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Black Immigrants in the United States

Essays on the Politics of Race, Language, and Voice

Edited by Ayanna Cooper and Ibrahim Awad

In the United States, ‘immigrant’ is a complicated category. It is used interchangeably with ‘refugee’ and it is, most of the time, linked to South America, especially Latina/os. Black Immigrants in the United States is arguing that immigrants are not refugees and, whether coming from the Caribbean, Latin America or Africa, Black immigrants are oft-silenced in immigration studies and unsystematically researched. Being one of the first books on the topic in the United States, Black Immigrants in the United States is a crack, a verse in the syntax which links Blackness and immigration; a required reading for anyone who is interested in immigration generally and Black immigration in particular. For example, did you know that 12-13% of the statistically defined as African Americans are ‘Black immigrants’ (both immigrants and refugees) (Ogunipe, 2011)? Out of this 12-13%, did you know the first and second-generation constitute 41% of Black first-year students in Ivy League? Black Immigrants in the United States is an attempt to answer these questions and paint a picture for this population, where they come from, what languages and histories they bring with them to the United States, and discusses their challenges as well as their triumphs. With this book, as children of migration ourselves, we are turning researching and writing about Black immigrants into acts of love and reading about them into an expression of jouissance.

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Anita Oberda-Monkiewicz

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Edited by Lucio Levi

Albert Einstein was one of the initiators of the peace movement in Europe in the early twentieth century. He tirelessly denounced the imperfections of society due to the primitive institution of war and devoted his energies to outlawing war. After Hitler’s rise to power, he abandoned pacifism and instead embraced a federalist vision according to which the root cause of war lies in the division of the world into sovereign states and the vehicle of peace is world government.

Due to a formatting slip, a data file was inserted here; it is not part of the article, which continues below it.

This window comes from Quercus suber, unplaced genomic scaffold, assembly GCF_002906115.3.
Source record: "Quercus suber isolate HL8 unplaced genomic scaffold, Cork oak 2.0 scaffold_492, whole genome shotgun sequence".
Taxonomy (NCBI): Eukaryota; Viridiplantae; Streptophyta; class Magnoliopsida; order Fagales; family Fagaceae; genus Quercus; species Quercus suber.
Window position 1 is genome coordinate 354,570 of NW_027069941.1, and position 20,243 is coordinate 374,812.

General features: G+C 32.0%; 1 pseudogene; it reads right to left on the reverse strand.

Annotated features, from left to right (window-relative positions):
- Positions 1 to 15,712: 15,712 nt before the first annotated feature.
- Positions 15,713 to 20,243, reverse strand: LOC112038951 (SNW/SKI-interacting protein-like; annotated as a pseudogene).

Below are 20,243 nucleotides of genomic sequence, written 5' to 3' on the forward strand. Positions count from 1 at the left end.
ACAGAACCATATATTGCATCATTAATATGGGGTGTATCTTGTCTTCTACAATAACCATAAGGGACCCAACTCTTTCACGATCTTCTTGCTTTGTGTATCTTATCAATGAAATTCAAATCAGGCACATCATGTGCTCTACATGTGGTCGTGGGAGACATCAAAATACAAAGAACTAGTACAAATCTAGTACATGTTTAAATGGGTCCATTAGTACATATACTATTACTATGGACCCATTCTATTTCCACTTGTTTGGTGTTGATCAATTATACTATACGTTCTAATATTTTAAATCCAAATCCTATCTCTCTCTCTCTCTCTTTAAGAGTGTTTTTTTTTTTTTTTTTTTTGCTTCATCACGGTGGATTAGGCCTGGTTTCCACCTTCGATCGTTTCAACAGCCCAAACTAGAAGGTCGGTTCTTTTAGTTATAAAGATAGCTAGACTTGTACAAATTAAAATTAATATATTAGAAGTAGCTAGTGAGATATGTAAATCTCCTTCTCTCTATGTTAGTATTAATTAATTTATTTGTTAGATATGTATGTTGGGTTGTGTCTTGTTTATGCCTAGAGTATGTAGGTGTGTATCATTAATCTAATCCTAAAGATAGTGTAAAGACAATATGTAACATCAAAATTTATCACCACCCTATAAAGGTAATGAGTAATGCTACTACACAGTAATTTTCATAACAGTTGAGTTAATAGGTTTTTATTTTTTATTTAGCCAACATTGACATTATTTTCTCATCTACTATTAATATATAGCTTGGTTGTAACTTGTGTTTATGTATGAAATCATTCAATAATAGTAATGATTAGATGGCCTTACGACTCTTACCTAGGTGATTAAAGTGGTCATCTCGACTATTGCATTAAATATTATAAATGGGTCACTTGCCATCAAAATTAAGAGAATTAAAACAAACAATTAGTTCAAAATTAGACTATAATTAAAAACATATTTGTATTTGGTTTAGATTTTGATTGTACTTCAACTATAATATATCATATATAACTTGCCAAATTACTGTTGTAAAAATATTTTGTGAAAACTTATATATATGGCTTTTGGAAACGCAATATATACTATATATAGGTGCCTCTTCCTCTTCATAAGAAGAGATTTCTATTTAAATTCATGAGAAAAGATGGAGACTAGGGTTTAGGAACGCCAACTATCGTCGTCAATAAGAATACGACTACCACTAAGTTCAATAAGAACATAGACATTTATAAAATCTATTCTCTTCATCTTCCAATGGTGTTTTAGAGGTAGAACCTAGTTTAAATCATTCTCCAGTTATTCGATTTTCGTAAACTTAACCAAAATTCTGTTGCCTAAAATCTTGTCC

This book explores Einstein’s outlook on war and peace and traces the evolution of his thinking on these topics. In particular, Einstein developed a dialogue on war and peace with physicists like Bohr, Planck and Szilard as well intellectuals like Dewey, Freud, Gandhi, Mann, Mumford, Rolland Russell, Schweitzer and Tagore. The key concepts that were the focus of these discussions were the cause of war (included the Einstein–Freud debate on psychological and political causes of war) and the means to prevent it; the distinction between antimilitarism, pacifism, internationalism and federalism; and the dividing line between intergovernmental and supranational organizations.

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Edited by Amandine Cayol, Pierre Chabal and Zhuldyz Sairambaeva

After reflecting On the European and Asian origins of legal and political systems: views from Korea, Kazakhstan and France (2018), the authors address in this book three intertwined issues. First, how systems that were established long ago are challenged by the necessity to adapt to change both in time, rapidly after the end of the cold war, and in space, across the continent of Eurasia and no longer ‘simply’ in their sub-region. Second, how these systems evolve both in a sui generis manner and adopt, each for itself, reforms at the national and sub-regional levels; and also in a reciprocal manner, learn and borrow from each other towards a ‘regional legal order’ in the making. Third, how extra-judicial evolutions, such as the logistical and commercial dynamics of the Belt and Road Initiative(s) appear more and more as the source or the cause of that very change affecting all Eurasian actors and interests. Examined elsewhere from a broad social sciences perspective, in the publication Cross-border exchanges: Eurasian perspectives on logistics and diplomacy (2019), these issues are here systematically analysed by a mix of conceptual and doctrinal perspectives and of textual, jurisprudential and positivist perspectives. Naturally, the challenge within the challenge to ascertain is whether a pan-regional or global legal ‘model’ would be capable of impacting change in general and legal change in particular as part of the ‘post-cold-war 2:’, where the political-military legacy is overcome by and yields to business concerns reaching beyond cautious legal constructions.